Kershaw absolutely deserves to be considered as a top-4 pick. In my book, he’s behind Trout and Cabrera, and then most likely Goldschmidt. After that, there’s no reason you shouldn’t take the best SP on the planet. Forget about the “higher risk to SP” argument, because even though TJS looms over every pitcher, in any given year, any player can get hurt and miss significant time. It doesn’t matter whether your first pick was Kershaw or Tulowitzki — if your guy gets hurt and misses half the season, you’re taking a major hit in production that’s hard to recover from. (Curse you, 2009: Reyes, A-Ram, and Beltran all on one team.) In the past 10 years, at least one SP has ranked in the top-15 of all players, and five SP made the cut once. The most common number of SP in the top-15 were two and three. However, rarely were these pitchers drafted in the top-15. It’s true that SP production can fluctuate from year to year, and there’s always one guy who outperforms expectations and isn’t a true first-round talent (like Peavy or Weaver in recent memory). But there’s a reason Kershaw and Verlander appeared on those top-15 lists multiple times, and they’re not being drafted near where their consistent production says they should be due to the perceived value of SP.
Here are some points to think about regarding Kershaw’s value. I play in several CBS points leagues, each with their own scoring format, and in 2013 Kershaw outscored Trout and Cabrera in all of them. In 2012, Kershaw had more points than Trout in every league. Cabrera did beat Kershaw in 2012, but in one of the leagues Cabrera’s edge in points was less than 0.5% (2736 vs. 2725). And let’s not forget Kershaw’s dominant 2011 season, when he outscored every hitter by a solid margin. Do you think this advice doesn’t apply to your roto league? You’re wrong. For standard 5×5 format, Kershaw was the #5 overall player in 2013, the #17 overall in 2012, and the #6 overall in 2011. When you take the 3-year averages for those seasons, he’s #2 overall behind Cabrera. I’m sure if Trout had three full years of data at this rate, he’d be #2 and Kershaw would be #3, but that’s a minor quibble. Kershaw’s floor isn’t that much lower than his ceiling, and you’re going to get elite value out of him, especially if your league mates still maintain a lower perceived value for him simply because he’s a pitcher. Even in keeper leagues, his young age makes him dynasty gold.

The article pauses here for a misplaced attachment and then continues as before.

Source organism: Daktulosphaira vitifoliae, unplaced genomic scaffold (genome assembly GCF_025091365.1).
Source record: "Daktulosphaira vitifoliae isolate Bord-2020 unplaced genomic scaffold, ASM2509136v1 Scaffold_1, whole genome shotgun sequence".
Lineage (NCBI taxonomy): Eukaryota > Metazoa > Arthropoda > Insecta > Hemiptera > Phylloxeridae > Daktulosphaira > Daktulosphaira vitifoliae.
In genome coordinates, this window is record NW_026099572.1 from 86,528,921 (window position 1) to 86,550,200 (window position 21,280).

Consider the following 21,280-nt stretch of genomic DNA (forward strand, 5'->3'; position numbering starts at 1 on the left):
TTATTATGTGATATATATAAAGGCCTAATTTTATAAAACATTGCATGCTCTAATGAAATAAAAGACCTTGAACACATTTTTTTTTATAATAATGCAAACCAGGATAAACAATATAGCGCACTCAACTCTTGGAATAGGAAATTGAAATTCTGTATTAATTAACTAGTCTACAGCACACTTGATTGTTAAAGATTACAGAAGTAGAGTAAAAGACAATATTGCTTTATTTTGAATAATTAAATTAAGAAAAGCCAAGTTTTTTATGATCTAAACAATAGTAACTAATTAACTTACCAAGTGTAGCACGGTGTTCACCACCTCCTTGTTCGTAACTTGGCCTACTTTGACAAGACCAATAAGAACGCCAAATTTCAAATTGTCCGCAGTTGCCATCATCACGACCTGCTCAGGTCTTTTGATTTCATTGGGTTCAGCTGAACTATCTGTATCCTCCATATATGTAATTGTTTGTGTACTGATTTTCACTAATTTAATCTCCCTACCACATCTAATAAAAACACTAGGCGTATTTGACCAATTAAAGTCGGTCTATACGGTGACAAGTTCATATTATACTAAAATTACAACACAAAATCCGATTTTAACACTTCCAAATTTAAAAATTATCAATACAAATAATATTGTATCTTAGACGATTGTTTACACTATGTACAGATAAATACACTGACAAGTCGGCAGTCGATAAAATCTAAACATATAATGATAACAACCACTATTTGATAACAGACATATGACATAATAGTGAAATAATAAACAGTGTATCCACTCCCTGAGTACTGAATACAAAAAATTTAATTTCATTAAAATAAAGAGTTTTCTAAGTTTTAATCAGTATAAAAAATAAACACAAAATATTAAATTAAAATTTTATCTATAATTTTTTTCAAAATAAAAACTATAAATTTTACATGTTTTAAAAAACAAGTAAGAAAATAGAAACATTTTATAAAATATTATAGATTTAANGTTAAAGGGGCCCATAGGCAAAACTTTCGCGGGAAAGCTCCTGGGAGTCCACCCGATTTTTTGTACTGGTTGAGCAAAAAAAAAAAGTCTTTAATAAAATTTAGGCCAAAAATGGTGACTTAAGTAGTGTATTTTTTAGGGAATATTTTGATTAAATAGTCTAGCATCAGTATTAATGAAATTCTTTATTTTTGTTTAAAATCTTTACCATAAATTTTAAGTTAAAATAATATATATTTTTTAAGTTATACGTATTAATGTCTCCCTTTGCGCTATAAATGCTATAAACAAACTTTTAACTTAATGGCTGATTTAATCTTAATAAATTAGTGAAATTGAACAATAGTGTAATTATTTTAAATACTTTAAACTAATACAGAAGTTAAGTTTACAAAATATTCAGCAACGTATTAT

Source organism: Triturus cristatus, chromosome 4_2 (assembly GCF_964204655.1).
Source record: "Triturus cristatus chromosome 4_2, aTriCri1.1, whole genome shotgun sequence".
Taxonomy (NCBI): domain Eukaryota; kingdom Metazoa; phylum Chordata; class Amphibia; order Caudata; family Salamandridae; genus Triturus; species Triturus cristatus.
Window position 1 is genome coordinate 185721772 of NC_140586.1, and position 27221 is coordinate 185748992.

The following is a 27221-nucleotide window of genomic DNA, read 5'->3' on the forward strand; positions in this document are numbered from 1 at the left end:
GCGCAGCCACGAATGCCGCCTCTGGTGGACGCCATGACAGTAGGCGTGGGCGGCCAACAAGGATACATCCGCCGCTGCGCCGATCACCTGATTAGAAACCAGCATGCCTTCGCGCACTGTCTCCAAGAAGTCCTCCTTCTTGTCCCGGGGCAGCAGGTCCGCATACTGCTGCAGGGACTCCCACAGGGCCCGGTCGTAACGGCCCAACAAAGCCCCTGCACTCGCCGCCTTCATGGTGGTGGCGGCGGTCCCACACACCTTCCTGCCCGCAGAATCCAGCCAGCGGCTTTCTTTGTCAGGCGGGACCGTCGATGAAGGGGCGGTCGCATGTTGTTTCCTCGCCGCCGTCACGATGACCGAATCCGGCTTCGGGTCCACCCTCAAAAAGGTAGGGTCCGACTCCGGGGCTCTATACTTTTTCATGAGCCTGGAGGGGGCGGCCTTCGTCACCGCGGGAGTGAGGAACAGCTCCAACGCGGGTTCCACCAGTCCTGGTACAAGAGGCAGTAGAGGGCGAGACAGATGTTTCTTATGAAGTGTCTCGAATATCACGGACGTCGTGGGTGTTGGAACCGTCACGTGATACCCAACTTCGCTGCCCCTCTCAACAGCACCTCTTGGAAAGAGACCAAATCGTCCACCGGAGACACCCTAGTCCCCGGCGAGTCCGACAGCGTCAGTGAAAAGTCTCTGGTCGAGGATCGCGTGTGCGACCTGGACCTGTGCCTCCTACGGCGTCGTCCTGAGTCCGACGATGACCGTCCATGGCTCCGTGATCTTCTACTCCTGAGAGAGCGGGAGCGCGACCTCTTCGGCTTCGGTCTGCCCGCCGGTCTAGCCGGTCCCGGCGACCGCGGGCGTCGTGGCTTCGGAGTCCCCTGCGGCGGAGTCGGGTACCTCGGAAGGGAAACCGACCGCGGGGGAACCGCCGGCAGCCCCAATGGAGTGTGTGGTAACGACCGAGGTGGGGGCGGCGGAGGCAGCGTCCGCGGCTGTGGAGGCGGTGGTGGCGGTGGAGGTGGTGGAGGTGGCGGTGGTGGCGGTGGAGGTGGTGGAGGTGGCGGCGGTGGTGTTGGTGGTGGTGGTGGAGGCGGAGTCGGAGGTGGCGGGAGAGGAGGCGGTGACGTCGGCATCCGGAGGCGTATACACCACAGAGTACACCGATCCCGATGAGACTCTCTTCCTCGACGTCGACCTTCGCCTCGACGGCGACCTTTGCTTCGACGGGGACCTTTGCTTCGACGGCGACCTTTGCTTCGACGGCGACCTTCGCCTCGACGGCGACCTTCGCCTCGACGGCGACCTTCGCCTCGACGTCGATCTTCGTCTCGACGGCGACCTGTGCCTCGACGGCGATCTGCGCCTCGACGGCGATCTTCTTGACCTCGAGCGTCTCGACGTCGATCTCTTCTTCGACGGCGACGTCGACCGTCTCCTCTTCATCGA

There’s no denying the appeal of five-category producers. Who doesn’t love to see a stat line of .324/115/39/126/40? That was Kemp’s 2011 season, and it doesn’t seem too long ago. Fantasy managers think, “Hey, one or two injuries aren’t a big deal — he can get a mulligan for 2012 and 2013, right?” He’s the OF version of Tulo: a potential stud in every roto category who’s simply a bit injury prone. The perceived value of Kemp’s peak years often outweigh the risks and realistic projections moving forward.
Know his injury history. He had a left hamstring issue that caused the loss of playing time in 2012. Then he had offseason shoulder surgery. In 2013 he missed time for three reasons: right hamstring, the shoulder again, and an ankle issue that hindered him all year. Then he had surgery on the ankle and his shoulder this offseason. None of these were minor, insignificant injuries that have no bearing on his future game. This isn’t a case of someone having a freak injury from running into a wall and getting over it quickly. Kemp played with the ankle issue for most of the season, but eventually they shut him down because “he was warned by doctors that further damage to the involved bone could be career threatening” (see link). The Dodgers will want him to stay as healthy as possible, and with an ankle injury and two hamstring strains over the last two seasons, Kemp’s stolen bases are going to be limited.
A lack of speed is likely going to affect his average as well. He’s often had a high BABIP well above the league average, and at least part of that was due to his ability to beat out plays with his speed. The one season he was near league-average BABIP was 2010, when his BABIP was .295… and his BA was .249. Now look at 2013’s BABIP of .353, which was in line with his career level, and note the BA of .270. A Kemp without speed is a Kemp without an elite batting average. When you factor in the shoulder injury as well, it’s hard to assume he could produce anything near a 25/20 season. Assuming he nets 500 AB, I wouldn’t bank on more than .280 BA, 20 HR, and 10 SB.
I fully admit I’m pessimistic on Kemp going forward, though I do have my reasons. That’s why he’s in this perceived value list. Some will still assume he can bounce back to top-10 OF levels, and others are going to assume he can’t stay healthy or won’t produce even if he is. Is he a second round pick in 2014 redrafts, or is he a fourth round pick or lower? Mock Draft Central’s ADP has him as the 29th player overall, with the earliest pick being 17 and the latest being 41. Personally, 41 is still too early for me, which is why I won’t own him in 2014.